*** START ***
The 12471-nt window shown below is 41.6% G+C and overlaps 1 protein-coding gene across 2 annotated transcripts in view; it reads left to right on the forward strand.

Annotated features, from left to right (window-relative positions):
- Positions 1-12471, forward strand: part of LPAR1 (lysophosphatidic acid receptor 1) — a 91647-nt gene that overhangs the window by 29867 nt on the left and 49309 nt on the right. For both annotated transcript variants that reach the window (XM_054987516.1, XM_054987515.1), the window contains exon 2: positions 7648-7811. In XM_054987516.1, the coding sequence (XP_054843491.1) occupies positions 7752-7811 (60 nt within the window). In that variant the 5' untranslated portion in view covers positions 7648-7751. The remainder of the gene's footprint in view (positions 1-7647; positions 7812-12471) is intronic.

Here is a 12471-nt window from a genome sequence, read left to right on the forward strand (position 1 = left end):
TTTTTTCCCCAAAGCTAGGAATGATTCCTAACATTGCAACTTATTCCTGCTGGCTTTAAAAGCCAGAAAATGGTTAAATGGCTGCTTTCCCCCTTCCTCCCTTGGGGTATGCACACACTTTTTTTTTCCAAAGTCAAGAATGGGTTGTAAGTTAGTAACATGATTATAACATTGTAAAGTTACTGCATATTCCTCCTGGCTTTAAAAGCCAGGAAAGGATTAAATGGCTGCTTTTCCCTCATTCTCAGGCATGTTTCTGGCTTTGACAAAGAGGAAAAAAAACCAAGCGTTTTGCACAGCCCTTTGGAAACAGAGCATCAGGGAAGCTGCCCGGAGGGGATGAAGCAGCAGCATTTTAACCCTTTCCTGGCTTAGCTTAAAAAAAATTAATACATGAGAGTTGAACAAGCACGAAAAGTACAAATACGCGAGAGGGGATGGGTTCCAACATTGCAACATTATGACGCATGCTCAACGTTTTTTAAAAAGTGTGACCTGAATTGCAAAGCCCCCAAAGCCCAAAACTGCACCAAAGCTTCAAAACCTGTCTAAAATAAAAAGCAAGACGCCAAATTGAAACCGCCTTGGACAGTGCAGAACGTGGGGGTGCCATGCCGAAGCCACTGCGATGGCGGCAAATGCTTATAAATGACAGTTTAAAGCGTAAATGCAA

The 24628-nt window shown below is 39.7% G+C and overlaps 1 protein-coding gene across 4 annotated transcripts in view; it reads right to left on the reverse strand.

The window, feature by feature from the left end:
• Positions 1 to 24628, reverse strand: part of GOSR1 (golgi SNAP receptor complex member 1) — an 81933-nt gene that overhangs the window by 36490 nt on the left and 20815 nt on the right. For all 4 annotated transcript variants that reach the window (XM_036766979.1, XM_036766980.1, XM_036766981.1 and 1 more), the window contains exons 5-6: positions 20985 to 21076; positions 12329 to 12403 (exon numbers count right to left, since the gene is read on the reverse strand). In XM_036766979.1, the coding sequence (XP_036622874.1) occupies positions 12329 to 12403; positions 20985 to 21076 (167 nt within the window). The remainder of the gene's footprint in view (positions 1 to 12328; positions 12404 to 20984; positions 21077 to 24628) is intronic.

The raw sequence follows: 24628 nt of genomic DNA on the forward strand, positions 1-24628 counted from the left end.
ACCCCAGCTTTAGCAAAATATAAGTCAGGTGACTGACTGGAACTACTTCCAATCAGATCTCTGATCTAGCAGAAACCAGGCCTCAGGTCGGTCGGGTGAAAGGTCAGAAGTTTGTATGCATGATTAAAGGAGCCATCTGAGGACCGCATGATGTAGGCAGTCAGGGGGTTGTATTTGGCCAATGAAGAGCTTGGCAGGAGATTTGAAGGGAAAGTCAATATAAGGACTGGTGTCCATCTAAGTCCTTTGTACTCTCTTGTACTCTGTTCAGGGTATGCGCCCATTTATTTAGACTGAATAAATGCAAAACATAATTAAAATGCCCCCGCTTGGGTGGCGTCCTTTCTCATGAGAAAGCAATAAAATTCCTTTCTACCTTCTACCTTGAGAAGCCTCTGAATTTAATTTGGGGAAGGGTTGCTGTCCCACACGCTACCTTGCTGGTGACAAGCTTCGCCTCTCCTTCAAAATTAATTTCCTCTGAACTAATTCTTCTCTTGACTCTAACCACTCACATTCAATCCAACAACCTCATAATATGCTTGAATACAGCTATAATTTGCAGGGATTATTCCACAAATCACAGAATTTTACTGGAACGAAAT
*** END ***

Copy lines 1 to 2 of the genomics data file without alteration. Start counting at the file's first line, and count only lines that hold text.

The 12471-nt window shown below is 41.6% G+C and overlaps 1 protein-coding gene across 2 annotated transcripts in view; it reads left to right on the forward strand.

Annotated features, from left to right (window-relative positions):